Harmful East Asian Stereotypes Prevent Positive Representation In the Film Industry


Fabien Bigotte

Representation should be about about chronicling the stories that are unique to different cultures but are truly indicative of the larger human experience. Photo courtesy of Fabien Bigotte.

Yunoo Kim, Community & World News Editor

East Asian representation is undeniably increasing in both quantity and quality. Released this September, Marvel’s Shang-Chi grossed over $ 400 million at the box office. The film features a majority East Asian Cast and takes specific precautions to avoid racist stereotypes.

The trend of successful American movies with East Asian characters sparks hope that representation will continue to improve. However, harmful stereotypes regarding Asians are still common in the American film industry.

East Asian characters have historically often been portrayed in two ways; excessively timid and submissive, or cold, calculating, and unfeeling. Old Hollywood stereotypes such as the Dragon Lady fall into the latter, while tech whizzes, nerds, etc., fall into the former. East Asian protagonists are still relatively rare in Western media, and most are merely side characters who are underdeveloped or simply embody such stereotypes.

More modern tropes such as the “Asian Hair Streak,” which refers to East Asian female characters commonly having a brightly dyed hairstreak to highlight their “different”/rebellious personality, are not always inherently problematic. However, this specific trope should be criticized because it still partially relies on the stereotype that most East Asians are submissive and unassuming. Not to mention, it’s a very lazy way to differentiate an Asian character from the crowd.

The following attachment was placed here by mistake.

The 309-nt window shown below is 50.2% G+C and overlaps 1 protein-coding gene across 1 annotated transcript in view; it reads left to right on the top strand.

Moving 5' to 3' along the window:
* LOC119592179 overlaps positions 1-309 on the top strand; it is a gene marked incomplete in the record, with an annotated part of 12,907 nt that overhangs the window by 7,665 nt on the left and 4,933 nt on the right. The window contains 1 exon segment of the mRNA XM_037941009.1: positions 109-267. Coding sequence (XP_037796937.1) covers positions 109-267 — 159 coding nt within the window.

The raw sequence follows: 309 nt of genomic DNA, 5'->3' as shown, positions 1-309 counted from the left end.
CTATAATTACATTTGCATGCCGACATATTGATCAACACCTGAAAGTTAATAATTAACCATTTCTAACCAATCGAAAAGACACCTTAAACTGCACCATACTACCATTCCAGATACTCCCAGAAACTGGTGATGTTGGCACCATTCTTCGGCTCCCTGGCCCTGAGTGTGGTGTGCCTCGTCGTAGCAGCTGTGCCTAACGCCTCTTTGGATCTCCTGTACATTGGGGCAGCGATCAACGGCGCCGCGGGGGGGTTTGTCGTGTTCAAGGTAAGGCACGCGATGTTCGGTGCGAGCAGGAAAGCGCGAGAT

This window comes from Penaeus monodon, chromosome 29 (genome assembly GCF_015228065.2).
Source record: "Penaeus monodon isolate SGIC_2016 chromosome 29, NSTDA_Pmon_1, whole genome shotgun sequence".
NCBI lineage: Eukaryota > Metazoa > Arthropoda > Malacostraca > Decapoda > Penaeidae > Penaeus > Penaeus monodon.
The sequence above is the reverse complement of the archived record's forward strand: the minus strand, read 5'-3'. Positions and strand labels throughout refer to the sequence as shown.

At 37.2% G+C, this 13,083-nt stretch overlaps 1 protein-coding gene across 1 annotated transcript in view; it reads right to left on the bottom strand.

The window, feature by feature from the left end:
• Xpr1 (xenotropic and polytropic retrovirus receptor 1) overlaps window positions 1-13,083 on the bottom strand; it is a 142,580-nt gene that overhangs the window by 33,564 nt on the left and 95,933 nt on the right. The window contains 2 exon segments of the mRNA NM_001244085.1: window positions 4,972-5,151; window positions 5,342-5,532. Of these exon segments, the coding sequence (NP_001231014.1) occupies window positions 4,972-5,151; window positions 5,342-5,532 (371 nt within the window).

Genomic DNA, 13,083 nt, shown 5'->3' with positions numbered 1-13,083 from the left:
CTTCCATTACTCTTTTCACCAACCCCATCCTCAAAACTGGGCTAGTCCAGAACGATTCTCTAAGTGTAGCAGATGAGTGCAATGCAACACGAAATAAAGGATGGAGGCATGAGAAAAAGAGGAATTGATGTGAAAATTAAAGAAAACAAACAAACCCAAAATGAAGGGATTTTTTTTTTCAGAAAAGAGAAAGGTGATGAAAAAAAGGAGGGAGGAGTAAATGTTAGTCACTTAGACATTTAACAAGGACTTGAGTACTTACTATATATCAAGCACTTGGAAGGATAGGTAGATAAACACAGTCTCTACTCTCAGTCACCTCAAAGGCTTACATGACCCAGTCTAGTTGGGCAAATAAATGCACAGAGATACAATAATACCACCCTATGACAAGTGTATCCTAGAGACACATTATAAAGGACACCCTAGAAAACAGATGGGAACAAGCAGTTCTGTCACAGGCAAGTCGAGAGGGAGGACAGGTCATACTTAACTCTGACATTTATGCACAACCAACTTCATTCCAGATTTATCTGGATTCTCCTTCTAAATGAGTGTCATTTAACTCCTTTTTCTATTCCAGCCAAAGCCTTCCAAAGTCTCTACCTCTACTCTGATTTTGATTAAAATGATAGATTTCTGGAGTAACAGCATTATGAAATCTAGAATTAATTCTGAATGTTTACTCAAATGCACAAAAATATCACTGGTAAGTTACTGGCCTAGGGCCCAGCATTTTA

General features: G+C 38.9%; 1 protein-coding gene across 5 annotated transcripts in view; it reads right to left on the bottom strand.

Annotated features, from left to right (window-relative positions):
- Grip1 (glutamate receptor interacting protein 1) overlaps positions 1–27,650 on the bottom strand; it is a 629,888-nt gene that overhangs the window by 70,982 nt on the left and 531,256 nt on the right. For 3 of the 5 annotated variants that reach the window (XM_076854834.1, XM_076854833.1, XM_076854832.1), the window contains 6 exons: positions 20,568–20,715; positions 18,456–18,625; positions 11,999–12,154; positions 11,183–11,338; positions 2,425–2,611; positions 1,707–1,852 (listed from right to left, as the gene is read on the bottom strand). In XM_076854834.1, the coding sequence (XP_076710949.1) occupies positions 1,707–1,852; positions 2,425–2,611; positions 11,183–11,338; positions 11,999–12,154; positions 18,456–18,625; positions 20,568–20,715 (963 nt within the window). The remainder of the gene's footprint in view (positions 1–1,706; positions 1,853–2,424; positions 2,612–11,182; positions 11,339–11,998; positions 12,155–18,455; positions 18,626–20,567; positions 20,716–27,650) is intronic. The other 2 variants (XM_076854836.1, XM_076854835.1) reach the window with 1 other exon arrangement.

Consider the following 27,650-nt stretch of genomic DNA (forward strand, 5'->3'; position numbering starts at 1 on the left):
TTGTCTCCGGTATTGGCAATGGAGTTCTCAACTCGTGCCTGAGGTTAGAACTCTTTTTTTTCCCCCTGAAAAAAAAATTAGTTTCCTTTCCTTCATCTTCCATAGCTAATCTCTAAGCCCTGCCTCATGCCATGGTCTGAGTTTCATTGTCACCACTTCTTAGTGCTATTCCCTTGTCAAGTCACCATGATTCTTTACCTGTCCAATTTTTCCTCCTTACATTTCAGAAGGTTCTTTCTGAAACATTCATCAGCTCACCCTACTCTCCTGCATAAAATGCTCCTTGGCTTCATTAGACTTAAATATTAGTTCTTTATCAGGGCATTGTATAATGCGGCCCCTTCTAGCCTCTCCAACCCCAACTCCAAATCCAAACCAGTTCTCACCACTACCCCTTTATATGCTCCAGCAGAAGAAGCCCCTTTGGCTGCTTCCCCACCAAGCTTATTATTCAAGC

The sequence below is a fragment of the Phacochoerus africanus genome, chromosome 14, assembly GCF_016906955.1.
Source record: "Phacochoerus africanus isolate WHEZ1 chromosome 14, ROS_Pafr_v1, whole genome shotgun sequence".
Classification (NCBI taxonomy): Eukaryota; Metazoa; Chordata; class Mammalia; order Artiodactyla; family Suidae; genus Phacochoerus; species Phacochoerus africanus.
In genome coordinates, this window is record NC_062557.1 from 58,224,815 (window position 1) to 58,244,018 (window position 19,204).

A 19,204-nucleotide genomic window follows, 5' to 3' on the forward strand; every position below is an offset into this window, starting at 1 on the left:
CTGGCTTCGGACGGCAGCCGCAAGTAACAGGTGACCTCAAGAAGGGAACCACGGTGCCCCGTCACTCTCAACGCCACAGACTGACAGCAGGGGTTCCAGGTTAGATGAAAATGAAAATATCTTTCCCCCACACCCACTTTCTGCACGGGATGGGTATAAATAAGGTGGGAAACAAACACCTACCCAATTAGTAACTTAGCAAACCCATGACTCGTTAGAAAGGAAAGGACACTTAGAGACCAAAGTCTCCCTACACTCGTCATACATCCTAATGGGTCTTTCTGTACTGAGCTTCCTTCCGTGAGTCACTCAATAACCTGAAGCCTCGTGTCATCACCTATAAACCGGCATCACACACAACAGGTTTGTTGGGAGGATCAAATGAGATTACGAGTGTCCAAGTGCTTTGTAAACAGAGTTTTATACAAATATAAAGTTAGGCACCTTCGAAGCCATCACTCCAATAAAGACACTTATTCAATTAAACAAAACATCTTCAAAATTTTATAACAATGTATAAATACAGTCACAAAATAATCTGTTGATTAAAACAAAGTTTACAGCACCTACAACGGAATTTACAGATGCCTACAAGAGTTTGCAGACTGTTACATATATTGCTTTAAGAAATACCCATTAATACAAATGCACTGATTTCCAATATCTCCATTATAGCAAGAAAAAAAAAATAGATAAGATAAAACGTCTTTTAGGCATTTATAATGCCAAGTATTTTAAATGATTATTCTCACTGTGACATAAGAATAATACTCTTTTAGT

Furthermore, interchangeability still remains an issue in American media. Since most cannot visually determine an Asian actor’s specific ethnicity, this often leads to actors playing characters that do not have the same ethnicity as them. An example of this is the popular rom-com To All the Boys I’ve Loved Before, which stars Vietnamese-American actress Lana Condor as half-Korean Lara Jean Song Covey, or Teen Wolf, which features Korean-American actress Arden Cho as a Japanese fox spirit.

One could argue that an actor’s job is to portray someone who they are not, and therefore such casting is not an issue. However, East Asian cultures are starkly different, and if a character is created to portray a certain culture, then accurate casting is important. An actress of Chinese descent will, in most cases, not be able to accurately portray someone of Japanese heritage, nor will an actor of Korean descent be able to accurately represent someone who has grown up with Chinese culture. If a certain culture is an essential component of a film, then it would be ideal to cast actors who are also of that culture.

While the American film industry is making large strides in East Asian representation, especially thanks to the efforts of Asian-American filmmakers, there are still stereotypes and issues that must be fixed in the future.